When we decide to buy a house, there are a series of questions that we must check beforehand, since, before the public deed of sale, we usually sign private documents (deposit, sale and purchase, etc.), which bind us and, as the purchase of a house involves an investment of money, from the first step, we must be properly advised.
When buying or selling a property, we must differentiate between whether the property is new or second-hand.
In general, to avoid surprises, we must know whether we are dealing with the owner, a mediator authorised by the owner or an agency. In any case, we have to verify the seller’s right to the property or whether he has the owner’s authorisation.
In the case of a sale and purchase of a new home, it is necessary to verify whether a building permit has already been granted, whether construction has begun, or whether it is an off-plan housing development for which a permit has yet to be applied for. The usual practice in these cases is to sign a deposit contract or down payment contract, and subsequently a private purchase contract.
From the first document that is signed, we are agreeing on the conditions for the purchase of the property and it is important to confirm that they meet the legal requirements and that the required documents are attached at each stage (plans showing the surface area, specifications, guarantee of the amounts paid on account, etc.).
In the case of a second-hand property, there is usually a real estate agency that is in charge of marketing it; but it can also be the property itself that does it directly.
When a buyer shows interest in acquiring a property, a buying reservation document is usually signed in which the conditions of the operation are stated, so it is necessary to find out if it is free of charges; tenants or occupants; if it is up to date with the expenses of the owners’ community of which it forms part or if there are any outstanding payments; age of the building; state of conservation; etc.
On occasions, a prior document may even be signed, such as a deposit, especially if a real estate agency is involved, so we must confirm whether, in addition to the price, the intermediary’s commission must also be paid.
The document of deposit (contrato de Arras)
There are different types of security deposit documents, the most common being the penitential one (article 1454 of the Spanish Civil Code).
This type of deposit entails the loss of the amount paid on account by the buyer if the buyer defaults; or the return of double the amount paid by the seller if the seller defaults.
Signing the deed
Once at the notary’s office and for the signing of the public deed of sale, it is advisable to obtain the draft of the deed a few days beforehand, so that it can be properly reviewed and everything is correct. In this way, we will go to the signing of the deed with the work done and having only to verify that everything is in accordance with what we have been signing and agreeing throughout the whole process described above.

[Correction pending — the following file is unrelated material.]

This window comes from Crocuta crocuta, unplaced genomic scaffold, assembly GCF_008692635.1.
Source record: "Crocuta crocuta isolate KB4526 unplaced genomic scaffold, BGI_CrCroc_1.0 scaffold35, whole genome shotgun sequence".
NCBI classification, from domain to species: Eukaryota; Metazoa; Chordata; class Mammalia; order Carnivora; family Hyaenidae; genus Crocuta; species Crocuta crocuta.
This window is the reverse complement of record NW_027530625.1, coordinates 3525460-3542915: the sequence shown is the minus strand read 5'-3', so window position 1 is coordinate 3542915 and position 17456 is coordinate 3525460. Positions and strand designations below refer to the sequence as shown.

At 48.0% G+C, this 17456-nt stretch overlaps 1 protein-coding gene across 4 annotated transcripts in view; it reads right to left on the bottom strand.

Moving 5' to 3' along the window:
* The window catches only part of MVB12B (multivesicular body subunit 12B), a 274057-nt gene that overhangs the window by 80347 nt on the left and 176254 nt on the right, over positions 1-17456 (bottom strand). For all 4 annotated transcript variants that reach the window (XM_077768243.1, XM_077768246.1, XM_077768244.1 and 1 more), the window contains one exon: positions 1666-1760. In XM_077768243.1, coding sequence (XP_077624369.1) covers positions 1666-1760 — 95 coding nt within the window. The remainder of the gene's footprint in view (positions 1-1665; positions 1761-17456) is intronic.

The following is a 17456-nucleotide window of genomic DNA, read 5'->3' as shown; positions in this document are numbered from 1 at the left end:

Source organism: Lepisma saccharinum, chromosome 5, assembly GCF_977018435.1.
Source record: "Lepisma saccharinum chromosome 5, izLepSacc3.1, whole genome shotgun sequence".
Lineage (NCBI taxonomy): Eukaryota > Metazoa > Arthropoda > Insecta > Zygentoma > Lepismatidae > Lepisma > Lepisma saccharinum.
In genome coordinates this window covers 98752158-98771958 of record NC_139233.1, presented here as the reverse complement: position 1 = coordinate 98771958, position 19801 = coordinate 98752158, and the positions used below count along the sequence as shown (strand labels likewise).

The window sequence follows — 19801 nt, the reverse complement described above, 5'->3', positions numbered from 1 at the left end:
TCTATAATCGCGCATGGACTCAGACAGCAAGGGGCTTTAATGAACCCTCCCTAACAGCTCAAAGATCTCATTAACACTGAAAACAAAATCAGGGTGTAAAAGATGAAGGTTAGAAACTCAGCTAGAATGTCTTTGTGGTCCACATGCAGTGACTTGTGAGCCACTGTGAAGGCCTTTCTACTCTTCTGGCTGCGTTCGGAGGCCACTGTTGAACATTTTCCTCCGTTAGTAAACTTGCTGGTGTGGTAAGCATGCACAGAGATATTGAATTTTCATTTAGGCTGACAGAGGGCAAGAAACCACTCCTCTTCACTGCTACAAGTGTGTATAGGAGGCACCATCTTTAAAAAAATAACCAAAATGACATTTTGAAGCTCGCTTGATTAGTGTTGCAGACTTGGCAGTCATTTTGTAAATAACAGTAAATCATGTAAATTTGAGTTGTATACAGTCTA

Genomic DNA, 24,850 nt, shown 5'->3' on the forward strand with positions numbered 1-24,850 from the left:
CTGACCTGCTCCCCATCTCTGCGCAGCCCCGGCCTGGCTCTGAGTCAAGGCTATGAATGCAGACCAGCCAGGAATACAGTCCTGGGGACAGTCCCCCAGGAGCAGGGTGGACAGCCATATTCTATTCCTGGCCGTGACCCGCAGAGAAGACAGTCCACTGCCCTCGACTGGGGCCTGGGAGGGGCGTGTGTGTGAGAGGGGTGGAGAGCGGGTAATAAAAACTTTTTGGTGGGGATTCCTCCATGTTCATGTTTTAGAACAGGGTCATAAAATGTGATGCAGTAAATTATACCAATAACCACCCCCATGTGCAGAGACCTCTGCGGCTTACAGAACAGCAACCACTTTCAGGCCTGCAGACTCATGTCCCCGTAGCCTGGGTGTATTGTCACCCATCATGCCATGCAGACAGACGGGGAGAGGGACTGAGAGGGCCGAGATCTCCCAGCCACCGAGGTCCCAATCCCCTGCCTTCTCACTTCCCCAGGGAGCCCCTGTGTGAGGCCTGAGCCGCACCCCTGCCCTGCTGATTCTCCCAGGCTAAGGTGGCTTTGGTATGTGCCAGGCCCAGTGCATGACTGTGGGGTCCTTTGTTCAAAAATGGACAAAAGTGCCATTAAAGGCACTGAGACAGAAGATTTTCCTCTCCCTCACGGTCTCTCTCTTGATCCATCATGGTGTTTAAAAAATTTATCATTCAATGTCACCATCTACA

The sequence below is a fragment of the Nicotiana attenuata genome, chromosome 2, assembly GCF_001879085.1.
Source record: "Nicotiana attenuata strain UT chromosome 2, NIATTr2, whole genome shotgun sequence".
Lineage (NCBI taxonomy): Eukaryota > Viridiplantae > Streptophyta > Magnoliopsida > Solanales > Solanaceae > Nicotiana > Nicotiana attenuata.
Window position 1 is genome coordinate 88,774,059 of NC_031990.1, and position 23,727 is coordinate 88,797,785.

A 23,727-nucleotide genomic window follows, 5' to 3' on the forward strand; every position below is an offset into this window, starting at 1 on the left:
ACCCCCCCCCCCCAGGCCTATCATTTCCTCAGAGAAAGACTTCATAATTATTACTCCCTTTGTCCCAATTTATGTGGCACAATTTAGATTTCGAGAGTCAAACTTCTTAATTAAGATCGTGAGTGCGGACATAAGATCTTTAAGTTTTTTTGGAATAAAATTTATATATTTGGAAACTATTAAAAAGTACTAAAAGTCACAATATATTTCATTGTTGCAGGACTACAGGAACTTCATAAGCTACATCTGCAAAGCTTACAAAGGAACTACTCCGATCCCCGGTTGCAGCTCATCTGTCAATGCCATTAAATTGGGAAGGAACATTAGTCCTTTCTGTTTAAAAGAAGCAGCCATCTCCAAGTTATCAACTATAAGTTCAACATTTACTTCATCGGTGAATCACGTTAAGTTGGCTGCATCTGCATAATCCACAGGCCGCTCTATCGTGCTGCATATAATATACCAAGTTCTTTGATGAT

Appearance of defects
Once we are owners, we have a period of time to be able to claim the possible defects that the property may have.
If it is second hand, they must be serious, and they must be manifested and claimed within 6 months from the time we have possession of the property.
The defects should not have been perceived with the naked eye by the buyer and are detected some time after the purchase.
Due to the short period of time that exists for such defects to be appreciated, it is essential to act quickly for the claim to be successful.
If it is new, we will have to comply with the deadlines established by the Building Law to be calculated from the delivery of the property: one year (finishing defects); three years for faults or defects that affect the habitability; and ten years for defects that affect the structural safety of the building.
For an adequate claim for the repair of the aforementioned defects, it is advisable to communicate them as soon as possible and in a way that is on record, and if they are not attended to and repaired, to proceed with a legal claim within the legally required period.
Please note: The content of this article is purely informative. Each case must be examined individually, taking into account the regulations in effect at the time.
Do not take any risks, always consult a lawyer. All practising lawyers in Spain must be registered with a Bar Association. For your security, you can check this at: https://www.abogacia.es/servicios-abogacia/censo-de-letrados/
Nathalie Zanolie Lawyer -Attorney (Inscrita en Ilustre Colegio de Abogados de Tenerife con nº de colegiada 3.033)